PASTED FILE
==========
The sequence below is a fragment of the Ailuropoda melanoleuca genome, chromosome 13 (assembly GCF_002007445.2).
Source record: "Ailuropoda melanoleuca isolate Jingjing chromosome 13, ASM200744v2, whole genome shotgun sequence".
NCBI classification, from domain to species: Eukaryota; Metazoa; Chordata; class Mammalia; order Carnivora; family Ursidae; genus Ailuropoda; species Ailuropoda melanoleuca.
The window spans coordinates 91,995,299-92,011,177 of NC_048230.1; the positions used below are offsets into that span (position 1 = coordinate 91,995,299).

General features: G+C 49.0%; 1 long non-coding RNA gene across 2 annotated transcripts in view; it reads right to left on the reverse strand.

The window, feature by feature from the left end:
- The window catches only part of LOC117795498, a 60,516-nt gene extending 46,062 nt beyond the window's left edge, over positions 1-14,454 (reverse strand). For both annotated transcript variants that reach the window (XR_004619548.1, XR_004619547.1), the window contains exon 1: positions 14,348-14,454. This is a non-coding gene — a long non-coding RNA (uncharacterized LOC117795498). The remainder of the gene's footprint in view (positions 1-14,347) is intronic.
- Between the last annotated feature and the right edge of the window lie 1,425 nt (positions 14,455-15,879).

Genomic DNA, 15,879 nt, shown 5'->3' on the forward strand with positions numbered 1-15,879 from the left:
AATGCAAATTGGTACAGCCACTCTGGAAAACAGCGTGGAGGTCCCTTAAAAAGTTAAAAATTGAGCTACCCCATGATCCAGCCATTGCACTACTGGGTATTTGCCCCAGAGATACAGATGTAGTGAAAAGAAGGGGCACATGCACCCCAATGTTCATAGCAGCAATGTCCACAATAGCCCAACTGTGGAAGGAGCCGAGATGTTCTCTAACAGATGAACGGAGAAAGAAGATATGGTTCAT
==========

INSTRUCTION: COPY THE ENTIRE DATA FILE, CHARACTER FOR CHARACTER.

The sequence below is a fragment of the Ailuropoda melanoleuca genome, chromosome 13 (assembly GCF_002007445.2).
Source record: "Ailuropoda melanoleuca isolate Jingjing chromosome 13, ASM200744v2, whole genome shotgun sequence".
NCBI classification, from domain to species: Eukaryota; Metazoa; Chordata; class Mammalia; order Carnivora; family Ursidae; genus Ailuropoda; species Ailuropoda melanoleuca.
The window spans coordinates 91,995,299-92,011,177 of NC_048230.1; the positions used below are offsets into that span (position 1 = coordinate 91,995,299).

General features: G+C 49.0%; 1 long non-coding RNA gene across 2 annotated transcripts in view; it reads right to left on the reverse strand.

The window, feature by feature from the left end:
- The window catches only part of LOC117795498, a 60,516-nt gene extending 46,062 nt beyond the window's left edge, over positions 1-14,454 (reverse strand). For both annotated transcript variants that reach the window (XR_004619548.1, XR_004619547.1), the window contains exon 1: positions 14,348-14,454. This is a non-coding gene — a long non-coding RNA (uncharacterized LOC117795498). The remainder of the gene's footprint in view (positions 1-14,347) is intronic.
- Between the last annotated feature and the right edge of the window lie 1,425 nt (positions 14,455-15,879).

Genomic DNA, 15,879 nt, shown 5'->3' on the forward strand with positions numbered 1-15,879 from the left:
AATGCAAATTGGTACAGCCACTCTGGAAAACAGCGTGGAGGTCCCTTAAAAAGTTAAAAATTGAGCTACCCCATGATCCAGCCATTGCACTACTGGGTATTTGCCCCAGAGATACAGATGTAGTGAAAAGAAGGGGCACATGCACCCCAATGTTCATAGCAGCAATGTCCACAATAGCCCAACTGTGGAAGGAGCCGAGATGTTCTCTAACAGATGAACGGAGAAAGAAGATATGGTTCAT